Idaho newspapers have published a wave of editorials reacting to the state's 50th-place finish in the recently released Census Bureau rankings of per-pupil investment (for the 2007-2008 school year, the latest figures available).
In the Lewiston Tribune, opinion page editor Marty Trillhaase wrote how Idaho has a long record of stinginess on education spending. “Go back a generation and you'll find the state bouncing along the bottom tier,” he noted. “Its per-pupil spending never ranked better than 47th.”
“Since then, however, some of the states that shared the basement with Idaho decided to improve,” he added, noting:
Mississippi, ranked 51st (of the states and the District of Columbia) in 1992, has increased the amount of money it spends on each student by 135 percent. It's now at 46th place.
Alabama, ranked just below Idaho in 1992, boosted its per-pupil spending by 145 percent. It's now 34th.
Tennessee, ranked 49th nearly two decades ago, spends 110 percent more. It's up to 47th.
Meanwhile, Idaho has only expanded its investment 82 percent in the same time period. “While poor Southern states bettered themselves, Idaho opted to lavish income tax breaks on the wealthy in 2001 and property tax cuts for corporations in 2006,” Trillhaase wrote. “Now you see where the money didn't go.”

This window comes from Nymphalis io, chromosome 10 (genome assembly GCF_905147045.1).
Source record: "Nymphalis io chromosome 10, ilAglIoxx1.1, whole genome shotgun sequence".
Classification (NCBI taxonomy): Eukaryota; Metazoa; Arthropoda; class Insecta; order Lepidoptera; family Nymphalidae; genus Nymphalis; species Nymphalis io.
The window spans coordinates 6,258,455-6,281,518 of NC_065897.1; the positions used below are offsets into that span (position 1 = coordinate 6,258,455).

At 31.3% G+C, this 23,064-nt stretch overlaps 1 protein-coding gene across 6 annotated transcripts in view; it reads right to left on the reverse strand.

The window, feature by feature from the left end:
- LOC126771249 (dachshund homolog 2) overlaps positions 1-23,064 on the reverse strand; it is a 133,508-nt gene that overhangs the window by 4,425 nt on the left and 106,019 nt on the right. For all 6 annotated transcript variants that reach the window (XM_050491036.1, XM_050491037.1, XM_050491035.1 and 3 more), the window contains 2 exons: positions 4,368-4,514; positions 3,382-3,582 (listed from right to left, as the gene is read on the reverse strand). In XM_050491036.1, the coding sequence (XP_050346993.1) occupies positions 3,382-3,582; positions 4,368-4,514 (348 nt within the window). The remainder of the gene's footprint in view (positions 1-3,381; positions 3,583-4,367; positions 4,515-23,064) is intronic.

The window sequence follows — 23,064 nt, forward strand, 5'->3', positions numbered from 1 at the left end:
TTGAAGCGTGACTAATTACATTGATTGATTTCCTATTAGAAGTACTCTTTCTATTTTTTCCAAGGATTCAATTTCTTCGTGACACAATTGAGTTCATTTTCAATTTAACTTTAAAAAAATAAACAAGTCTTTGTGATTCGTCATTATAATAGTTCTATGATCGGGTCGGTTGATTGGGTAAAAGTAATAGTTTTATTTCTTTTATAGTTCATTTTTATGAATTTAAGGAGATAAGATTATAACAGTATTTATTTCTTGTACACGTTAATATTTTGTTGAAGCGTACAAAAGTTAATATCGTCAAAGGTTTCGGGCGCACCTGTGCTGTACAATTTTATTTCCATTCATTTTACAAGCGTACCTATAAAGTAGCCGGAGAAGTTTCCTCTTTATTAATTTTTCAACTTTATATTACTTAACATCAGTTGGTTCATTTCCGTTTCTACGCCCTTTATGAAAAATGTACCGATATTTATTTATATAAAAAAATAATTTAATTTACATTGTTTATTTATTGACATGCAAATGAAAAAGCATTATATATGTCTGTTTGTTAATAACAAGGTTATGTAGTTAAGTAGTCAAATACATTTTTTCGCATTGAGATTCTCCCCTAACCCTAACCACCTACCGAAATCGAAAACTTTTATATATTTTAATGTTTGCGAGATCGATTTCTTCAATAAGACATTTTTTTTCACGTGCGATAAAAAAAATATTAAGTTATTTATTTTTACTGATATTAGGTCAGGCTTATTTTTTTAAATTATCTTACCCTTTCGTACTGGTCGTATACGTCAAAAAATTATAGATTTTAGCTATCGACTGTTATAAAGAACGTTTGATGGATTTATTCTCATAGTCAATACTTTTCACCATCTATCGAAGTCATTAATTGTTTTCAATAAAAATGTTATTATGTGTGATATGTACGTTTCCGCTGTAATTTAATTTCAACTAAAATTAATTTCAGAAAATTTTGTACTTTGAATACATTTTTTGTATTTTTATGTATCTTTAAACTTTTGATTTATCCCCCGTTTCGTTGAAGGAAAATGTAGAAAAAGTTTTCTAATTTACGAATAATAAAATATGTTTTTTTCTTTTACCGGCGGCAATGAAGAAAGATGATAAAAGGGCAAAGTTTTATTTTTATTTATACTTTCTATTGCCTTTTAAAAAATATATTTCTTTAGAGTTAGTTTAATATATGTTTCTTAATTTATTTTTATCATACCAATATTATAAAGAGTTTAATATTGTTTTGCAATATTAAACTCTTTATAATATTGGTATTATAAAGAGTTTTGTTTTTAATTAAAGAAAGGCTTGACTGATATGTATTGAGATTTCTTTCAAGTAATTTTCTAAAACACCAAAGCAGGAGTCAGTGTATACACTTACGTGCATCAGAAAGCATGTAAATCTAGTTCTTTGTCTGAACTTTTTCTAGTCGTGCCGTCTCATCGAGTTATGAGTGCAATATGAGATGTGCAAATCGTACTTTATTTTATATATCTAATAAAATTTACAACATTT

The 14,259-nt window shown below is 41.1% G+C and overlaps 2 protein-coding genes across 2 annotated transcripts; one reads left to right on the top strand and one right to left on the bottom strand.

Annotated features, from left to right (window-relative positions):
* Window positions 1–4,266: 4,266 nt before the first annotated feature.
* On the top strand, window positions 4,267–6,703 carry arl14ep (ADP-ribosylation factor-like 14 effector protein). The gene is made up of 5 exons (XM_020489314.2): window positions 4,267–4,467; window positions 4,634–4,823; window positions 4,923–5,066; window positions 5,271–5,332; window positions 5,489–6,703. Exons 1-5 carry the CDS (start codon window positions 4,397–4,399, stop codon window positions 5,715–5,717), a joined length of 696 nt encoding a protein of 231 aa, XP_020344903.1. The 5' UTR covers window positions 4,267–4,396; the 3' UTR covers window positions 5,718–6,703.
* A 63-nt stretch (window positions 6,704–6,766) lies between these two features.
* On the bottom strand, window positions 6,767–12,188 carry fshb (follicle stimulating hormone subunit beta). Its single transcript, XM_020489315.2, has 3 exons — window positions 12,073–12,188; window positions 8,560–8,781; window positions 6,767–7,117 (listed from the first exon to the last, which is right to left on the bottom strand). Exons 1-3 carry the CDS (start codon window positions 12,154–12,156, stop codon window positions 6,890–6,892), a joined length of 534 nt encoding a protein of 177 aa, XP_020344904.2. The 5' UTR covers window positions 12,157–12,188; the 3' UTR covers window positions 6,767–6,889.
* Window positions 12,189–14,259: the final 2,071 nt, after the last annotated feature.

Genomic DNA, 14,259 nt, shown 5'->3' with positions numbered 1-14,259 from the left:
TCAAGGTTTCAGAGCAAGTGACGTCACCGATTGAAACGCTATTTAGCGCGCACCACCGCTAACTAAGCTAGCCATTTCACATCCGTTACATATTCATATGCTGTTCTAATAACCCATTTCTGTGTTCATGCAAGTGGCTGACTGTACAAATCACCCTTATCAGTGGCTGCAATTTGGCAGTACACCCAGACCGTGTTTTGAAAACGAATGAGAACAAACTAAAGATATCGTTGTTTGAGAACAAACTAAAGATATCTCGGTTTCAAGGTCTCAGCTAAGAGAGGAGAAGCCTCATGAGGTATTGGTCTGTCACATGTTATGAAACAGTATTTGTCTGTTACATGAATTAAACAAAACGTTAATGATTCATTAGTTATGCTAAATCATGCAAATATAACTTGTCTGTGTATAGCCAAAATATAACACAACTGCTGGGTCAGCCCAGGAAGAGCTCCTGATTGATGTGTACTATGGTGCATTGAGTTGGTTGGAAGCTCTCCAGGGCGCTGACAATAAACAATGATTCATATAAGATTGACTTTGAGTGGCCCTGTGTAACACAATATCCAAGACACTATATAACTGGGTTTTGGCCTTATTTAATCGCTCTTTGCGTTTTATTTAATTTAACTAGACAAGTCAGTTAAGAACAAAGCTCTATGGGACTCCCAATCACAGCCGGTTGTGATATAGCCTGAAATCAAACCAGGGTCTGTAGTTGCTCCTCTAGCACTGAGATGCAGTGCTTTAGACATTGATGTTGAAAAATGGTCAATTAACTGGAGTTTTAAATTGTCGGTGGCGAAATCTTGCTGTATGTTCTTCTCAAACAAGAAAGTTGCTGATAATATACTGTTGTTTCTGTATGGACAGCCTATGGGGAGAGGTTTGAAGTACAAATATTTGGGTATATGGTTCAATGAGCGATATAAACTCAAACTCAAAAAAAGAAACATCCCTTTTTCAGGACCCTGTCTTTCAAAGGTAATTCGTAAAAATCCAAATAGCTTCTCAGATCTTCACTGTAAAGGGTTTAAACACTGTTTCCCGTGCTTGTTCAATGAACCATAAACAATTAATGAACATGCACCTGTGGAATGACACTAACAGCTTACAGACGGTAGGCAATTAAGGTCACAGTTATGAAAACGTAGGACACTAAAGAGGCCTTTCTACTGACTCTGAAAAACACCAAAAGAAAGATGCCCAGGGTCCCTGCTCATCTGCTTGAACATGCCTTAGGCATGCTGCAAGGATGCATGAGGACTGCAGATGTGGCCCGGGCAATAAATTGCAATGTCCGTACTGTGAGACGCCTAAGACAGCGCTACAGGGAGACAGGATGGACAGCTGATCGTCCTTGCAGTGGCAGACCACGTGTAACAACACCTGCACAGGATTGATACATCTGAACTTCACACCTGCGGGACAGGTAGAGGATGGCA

Trillhaase allows that Idaho isn't the richest state in the country, but he makes a sound argument that the state could do much, much better. For example, Montana ranks 28th nationally in per-pupil investment, despite a median family income 7.5 percent lower than Idaho's.
“Idaho isn't that poor,” he concludes. “It's just cheap.”
The Tribune is behind a paywall, but the Idaho Statesman reprinted the full editorial here. The Statesman also excerpted an editorial from The Times-News in Twin Falls, which wrote, “Even before the Legislature mandated a 7.5 percent decrease in funding for public schools, Idaho was sitting in the cheap seats. … Education has a direct impact on economic development, not the least because it tells companies looking to relocate what a state's priorities are. And when it comes to education, Idaho's priorities are clearly open to question.”
(Updated Monday, July 26)